Computing and connectivity are moving back to the edge, Aruba Networks founder and president Keerti Melkote told delegates of Aruba Atmosphere in Las Vegas, Nevada this week. As a result, channel partners that have seen their business challenged by the cloud see new opportunity for profits, he said.
During his keynote presentation, Melkote shared a timeline of networking trends, from centralised with the mainframe from 1960 to 1970, distributed with client-server from 1980 to 2000, centralised with mobile and cloud starting in 2005 and distributed with edge intelligence beginning in 2020.
The exec told Atmosphere's 3,100 delegates that the market's next step is a return to the edge, where the client-server architecture needs to be reimagined in the context of the Internet of Things, where devices like autonomous cars function in constrained environments lacking elastic compute and storage.
"That's really where we see, architecturally, things shifting," Melkote said. "As you start to look at investments that everybody is making in Silicon Valley and beyond, it's going into building this next-generation architecture that is edge-centric. And the edge and the cloud are going to be cooperating and working together to enable this next level of intelligence in our infrastructure."
In an interview, the executive said this translates into excitement for channel partners, many of which have felt threatened by potential disintermediation from the cloud with customers getting their offerings directly from vendors.
"We feel the resurgence of the edge gives our partners the opportunity to go in there and show what value they can bring by bringing integrated solutions to their customers," he told Channelnomics.
But while this may present solution providers opportunity, Melkote stressed they will also need technical skills to seize it. This includes know-how around integrating services customers are looking for to solve their business problems, as well as expertise in edge computing, security and software.
He pointed to solution providers offering catalogs filled with various products.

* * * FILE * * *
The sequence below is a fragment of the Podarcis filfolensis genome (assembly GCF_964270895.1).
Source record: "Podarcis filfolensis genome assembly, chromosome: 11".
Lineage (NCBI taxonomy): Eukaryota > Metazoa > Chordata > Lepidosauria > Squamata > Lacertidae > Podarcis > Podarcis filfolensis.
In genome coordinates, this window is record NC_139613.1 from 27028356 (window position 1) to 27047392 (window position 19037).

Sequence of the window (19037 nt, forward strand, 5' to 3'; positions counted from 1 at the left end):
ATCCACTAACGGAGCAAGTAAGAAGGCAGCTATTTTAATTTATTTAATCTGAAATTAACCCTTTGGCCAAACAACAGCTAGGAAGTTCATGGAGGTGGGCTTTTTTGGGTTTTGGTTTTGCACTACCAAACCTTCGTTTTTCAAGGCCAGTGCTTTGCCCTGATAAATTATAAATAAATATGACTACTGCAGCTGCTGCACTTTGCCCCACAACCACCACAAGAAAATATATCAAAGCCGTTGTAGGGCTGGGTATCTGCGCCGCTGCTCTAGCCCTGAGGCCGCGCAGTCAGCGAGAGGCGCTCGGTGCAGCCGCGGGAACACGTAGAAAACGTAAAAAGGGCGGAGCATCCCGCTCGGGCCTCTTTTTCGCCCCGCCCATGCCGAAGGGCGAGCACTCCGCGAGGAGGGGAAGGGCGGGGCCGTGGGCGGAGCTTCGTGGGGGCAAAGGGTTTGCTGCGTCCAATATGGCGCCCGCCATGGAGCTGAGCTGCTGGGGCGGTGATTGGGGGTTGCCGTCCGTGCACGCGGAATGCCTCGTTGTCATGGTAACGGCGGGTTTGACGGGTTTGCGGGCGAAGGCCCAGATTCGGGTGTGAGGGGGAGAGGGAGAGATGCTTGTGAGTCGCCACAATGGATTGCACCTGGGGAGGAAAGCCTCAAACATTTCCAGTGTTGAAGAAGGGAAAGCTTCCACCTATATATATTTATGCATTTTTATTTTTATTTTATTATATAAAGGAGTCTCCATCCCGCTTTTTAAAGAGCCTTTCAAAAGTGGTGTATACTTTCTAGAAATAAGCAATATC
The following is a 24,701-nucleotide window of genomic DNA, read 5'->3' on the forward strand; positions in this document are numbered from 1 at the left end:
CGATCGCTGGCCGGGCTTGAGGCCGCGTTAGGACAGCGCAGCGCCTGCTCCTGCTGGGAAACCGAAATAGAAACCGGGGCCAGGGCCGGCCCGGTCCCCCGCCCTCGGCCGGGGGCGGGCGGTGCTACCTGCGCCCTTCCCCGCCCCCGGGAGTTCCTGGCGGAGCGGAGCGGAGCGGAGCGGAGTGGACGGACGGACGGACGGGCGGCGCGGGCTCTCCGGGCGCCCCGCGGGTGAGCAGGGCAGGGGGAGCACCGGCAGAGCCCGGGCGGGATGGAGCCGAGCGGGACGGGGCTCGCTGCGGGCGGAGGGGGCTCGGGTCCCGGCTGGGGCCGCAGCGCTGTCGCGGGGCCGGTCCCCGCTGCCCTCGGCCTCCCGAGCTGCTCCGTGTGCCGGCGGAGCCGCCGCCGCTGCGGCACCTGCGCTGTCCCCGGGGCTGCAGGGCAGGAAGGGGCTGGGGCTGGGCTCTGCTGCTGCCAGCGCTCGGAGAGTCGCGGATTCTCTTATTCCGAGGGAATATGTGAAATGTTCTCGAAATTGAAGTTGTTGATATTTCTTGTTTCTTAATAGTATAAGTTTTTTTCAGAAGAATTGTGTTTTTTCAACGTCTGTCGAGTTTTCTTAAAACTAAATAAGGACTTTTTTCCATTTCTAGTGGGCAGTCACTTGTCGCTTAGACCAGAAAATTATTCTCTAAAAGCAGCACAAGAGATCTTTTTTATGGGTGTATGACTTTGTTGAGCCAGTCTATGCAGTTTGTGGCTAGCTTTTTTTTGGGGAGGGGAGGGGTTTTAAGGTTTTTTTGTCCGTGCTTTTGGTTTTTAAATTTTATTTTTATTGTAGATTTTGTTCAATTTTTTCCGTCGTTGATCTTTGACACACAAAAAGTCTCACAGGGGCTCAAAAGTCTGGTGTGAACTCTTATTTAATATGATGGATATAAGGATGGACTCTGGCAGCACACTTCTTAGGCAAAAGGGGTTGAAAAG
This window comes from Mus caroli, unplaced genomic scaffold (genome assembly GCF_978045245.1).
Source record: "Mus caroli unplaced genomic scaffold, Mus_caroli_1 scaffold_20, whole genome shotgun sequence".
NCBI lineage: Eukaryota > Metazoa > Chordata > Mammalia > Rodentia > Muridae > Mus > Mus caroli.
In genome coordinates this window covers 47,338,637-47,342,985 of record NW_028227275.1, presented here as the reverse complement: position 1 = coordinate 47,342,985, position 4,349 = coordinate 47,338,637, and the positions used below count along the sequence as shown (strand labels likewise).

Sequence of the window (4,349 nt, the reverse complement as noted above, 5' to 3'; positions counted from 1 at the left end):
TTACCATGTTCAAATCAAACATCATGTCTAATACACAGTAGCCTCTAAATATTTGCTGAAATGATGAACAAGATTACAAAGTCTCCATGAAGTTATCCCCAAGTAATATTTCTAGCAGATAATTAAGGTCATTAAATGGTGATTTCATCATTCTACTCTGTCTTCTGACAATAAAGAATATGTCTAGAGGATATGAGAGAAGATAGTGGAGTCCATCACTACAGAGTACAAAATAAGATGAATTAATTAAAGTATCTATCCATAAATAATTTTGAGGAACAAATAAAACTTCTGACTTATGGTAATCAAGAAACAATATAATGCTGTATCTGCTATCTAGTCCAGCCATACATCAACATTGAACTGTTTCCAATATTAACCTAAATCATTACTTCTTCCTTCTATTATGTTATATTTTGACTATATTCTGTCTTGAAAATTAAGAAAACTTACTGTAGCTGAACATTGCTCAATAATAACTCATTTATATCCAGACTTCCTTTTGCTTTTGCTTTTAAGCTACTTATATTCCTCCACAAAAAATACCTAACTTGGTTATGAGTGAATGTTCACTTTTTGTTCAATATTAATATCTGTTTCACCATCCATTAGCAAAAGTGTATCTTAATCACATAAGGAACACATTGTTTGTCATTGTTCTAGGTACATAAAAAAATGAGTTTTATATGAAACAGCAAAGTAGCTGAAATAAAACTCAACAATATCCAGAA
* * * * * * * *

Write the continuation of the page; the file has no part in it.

"In that world, the popular products, if you will, get over-distributed, and as a result of that the margins are very, very thin on those products. Yes, the revenues are on those products, but the margin profiles of those products are pretty tough. So [partners] typically rely on the lower-volume products to differentiate themselves against their peers and build a slightly more profitable business, but at the end of the day, margins being what they are, they're trained towards the higher-volume components," Melkote said.
It's important for solution providers to question how to break focus on volume-selling as "ultimately, the profit pools are not in volume", he added.
"The profit pools are moving higher and higher in the stack to solution providers that can provide an integrated solution to the customer, and that requires technical skills at the end of the day. That is the key.
"As a partner you need to know whether you're a volume player or a value player. And you can be a mix of both, but if you want to be a value player, then you need to have the technical expertise to go with it. If you're a volume player, then it is less required, it's a different business model, and, of course, that business model will exist for a long time."
On Aruba's end, over the next year the networking vendor will look to evolve from a provider of wireless networking to a more holistic provider of edge infrastructure - wireless, wired, compute and storage delivered through software-defined architectures, Melkote said. This will be combined with a more software and services-centric approach, as opposed to a hardware one, he noted.
"The edge is a place of growth. Unlike other areas, which are under stress from a spending standpoint, our primary markets are growing, and it's an area that [partners] can invest in for the long term because…the shift to the edge is a decade-long trend…," he told Channelnomics.
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